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The Employment Guarantee Loot

Omkar Goswami


Milka Casanegra, the former chief of tax administration at the International Monetary Fund had a famous aphorism: “Tax policy is tax administration”. It basically means that you can design whatever policy you want, but if you don’t have a proper administrative framework, it will surely come to nought. Ms. Casanegra would have much to say about our soon to be implemented Rs.40,000 crore Rural Employment Guarantee scheme — all of which uncomplimentary. Let me explain why.


Located on the left bank of the river Sone, Jehanabad in Bihar surely ranks among the worst 50 rural districts in the country. According to the 2001 Census, 66 per cent of its 221,000-odd households lived in kutcha houses; and only 1.5 per cent of the households could boast of an electricity connection which, knowing Bihar’s administration, probably didn’t have electricity for more than two hours a day. It is a desperately poor district with no roads or infrastructure worth the name; schools exist merely on paper; medical facilities are non-existent. It is also prone to vicious caste violence. On a night of  December 1997, Ranvir Sena thugs rowed across the river and massacred over 70 dalits — men, women and children alike — in a tiny hamlet called Laxmanpur Bathe. If there is a district crying out for sustained succour, it must be Jehanabad. And there are many other such districts in Bihar: Araria, Gaya, Katihar, Kishanganj, Madhepura, Purnea, Sheohar, Supaul, to name a few.


This is where Ms. Casanegra’s adage comes in. There is absolutely nothing in our administrative system which can ensure that funds allocated for creating employment in  Jehanabad can flow directly from Delhi to the district. It has to be routed through Patna. Given the state of political and economic governance in Bihar and the venality of its politicians and civil servants, if Rs.100 crore were earmarked for Jehanabad, how much do you think would actually go to that godforsaken district? At the very best, it won’t exceed Rs.15 crore. And after the local MPs and MLAs get their share of the booty, rural employment would be left with probably less than Rs.10 crore. If that.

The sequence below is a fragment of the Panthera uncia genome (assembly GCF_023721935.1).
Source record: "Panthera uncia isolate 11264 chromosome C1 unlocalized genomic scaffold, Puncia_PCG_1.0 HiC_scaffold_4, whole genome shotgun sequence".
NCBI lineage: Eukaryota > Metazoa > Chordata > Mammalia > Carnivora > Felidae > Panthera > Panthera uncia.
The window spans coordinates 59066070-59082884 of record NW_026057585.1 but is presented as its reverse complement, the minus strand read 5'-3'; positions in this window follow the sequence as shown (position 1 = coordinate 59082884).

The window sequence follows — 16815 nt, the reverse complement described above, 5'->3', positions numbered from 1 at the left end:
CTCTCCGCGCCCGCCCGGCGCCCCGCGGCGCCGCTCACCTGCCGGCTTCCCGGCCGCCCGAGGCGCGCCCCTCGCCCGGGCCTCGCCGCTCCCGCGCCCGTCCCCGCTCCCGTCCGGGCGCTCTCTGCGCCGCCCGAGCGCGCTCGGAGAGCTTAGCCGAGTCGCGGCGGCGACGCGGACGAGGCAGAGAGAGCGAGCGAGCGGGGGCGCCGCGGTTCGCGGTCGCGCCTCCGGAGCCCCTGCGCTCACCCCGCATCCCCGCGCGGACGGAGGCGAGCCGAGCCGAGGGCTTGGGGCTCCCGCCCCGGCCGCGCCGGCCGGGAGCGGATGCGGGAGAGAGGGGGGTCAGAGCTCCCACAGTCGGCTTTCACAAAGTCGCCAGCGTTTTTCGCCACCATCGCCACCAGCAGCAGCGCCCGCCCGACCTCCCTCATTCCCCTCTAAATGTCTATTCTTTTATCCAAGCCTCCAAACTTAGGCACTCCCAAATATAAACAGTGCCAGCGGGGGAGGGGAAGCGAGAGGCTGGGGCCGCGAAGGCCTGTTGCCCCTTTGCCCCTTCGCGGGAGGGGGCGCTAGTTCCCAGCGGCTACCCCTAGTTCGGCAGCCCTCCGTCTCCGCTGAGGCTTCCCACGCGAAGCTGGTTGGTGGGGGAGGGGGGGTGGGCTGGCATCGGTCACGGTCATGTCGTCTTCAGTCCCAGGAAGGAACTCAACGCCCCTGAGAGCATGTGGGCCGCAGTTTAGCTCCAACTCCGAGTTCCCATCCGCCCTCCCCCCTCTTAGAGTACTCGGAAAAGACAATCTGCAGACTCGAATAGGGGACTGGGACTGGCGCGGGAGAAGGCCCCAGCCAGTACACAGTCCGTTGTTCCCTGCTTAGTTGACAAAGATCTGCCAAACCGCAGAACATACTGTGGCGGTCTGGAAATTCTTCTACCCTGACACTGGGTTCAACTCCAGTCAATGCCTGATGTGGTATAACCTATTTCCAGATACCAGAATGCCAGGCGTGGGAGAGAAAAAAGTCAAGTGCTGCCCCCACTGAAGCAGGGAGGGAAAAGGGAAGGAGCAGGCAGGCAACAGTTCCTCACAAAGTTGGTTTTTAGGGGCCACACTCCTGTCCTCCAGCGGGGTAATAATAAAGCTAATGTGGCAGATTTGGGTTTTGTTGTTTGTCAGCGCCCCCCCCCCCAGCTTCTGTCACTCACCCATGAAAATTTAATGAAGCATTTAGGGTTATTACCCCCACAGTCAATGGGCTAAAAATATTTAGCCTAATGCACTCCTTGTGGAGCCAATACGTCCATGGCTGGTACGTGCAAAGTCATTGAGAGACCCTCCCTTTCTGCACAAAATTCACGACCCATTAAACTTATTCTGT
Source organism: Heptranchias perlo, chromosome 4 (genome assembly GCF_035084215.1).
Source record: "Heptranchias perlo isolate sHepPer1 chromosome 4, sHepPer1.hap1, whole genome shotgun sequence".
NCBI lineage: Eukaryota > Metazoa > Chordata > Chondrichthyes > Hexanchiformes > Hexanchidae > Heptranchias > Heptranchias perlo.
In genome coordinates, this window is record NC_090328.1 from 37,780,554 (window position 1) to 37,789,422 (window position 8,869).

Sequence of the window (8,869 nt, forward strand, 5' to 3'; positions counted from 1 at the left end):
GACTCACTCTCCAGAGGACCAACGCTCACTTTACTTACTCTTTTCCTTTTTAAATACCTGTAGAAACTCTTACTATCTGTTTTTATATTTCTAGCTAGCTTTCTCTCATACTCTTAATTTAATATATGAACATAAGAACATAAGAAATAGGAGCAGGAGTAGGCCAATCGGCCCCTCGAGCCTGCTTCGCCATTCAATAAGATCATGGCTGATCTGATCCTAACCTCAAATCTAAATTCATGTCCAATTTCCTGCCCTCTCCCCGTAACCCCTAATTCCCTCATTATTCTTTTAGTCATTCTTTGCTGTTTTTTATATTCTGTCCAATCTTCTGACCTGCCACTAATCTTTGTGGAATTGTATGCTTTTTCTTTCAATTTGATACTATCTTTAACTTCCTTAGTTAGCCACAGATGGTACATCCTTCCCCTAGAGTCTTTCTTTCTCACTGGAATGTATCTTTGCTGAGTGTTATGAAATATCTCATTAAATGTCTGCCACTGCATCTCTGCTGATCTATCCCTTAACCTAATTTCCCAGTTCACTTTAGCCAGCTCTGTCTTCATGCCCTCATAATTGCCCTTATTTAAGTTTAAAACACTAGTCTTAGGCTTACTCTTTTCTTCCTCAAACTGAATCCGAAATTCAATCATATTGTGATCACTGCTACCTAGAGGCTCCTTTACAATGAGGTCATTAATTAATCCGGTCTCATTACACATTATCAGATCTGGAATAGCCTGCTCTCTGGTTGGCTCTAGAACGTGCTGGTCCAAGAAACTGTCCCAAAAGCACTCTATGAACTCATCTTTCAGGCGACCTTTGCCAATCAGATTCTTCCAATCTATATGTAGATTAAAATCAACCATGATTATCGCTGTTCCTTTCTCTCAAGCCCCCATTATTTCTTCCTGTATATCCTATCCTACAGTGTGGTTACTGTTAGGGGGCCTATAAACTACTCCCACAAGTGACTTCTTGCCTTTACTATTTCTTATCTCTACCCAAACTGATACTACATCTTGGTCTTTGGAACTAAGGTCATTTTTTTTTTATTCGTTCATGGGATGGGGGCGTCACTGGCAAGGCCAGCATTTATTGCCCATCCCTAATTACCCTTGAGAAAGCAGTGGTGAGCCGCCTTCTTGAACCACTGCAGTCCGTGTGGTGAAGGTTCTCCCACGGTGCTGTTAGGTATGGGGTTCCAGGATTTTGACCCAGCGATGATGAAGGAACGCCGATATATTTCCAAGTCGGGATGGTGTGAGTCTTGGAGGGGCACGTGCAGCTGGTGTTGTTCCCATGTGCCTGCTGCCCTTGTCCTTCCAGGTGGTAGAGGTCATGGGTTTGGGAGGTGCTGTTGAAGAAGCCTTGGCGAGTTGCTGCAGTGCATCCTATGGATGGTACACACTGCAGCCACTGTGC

What is true for Jehanabad holds in large measure for Jharkhand, central Madhya Pradesh, Chhattisgarh, Orissa, parts of central and southern UP, northern Karnataka, swathes of Assam and the north-east, the tribal districts of Gujarat, and large tracts of western Rajasthan. There is simply no administrative system worth the name to ensure that the funds allocated for the worse off districts actually flow in substantive measure to the district headquarters, or that the little which gets there is in fact used for rural employment generation.


According to the government and its many honorary advisers, this is where the Indian NGOs will jump into action. This phalanx of dedicated activists will fan the length and breadth of the country to monitor the actual implementation of the programme and be its conscience keepers and whistle blowers. So, we will see tens of thousands of dedicated NGOs supervising every project and every paisa of Rs.40,000 crore spent each year on the scheme, and blowing the whistle on every corrupt politician who comes in the way. And,  fearing exposure and retribution, the tribe of crooked netas and babus will be ensure that the money is well spent. A great vision. How I wish it were true!


I won’t be at all surprised if every MP votes for this scheme. It is, after all, legally sanctified loot. Rarely in the history of a nation can one get an assured kitty of Rs.40,000 to play around with, year after year. It is a great deal for everyone. It makes the government look socially concerned; it gives the politicians a handy bag of money; and it gives the NGOs their place in the sun. For all these wonderful things, it is a small matter that the exchequer may go bust. And that it will do precious little for the hapless households of Jehanabad.


That’s why, as Ms. Casanegra would say, “Policy is nothing without administration”. And why the rural employment guarantee scheme will be nothing but legislatively sanctified loot. 


Published: Business Standard, September 2005


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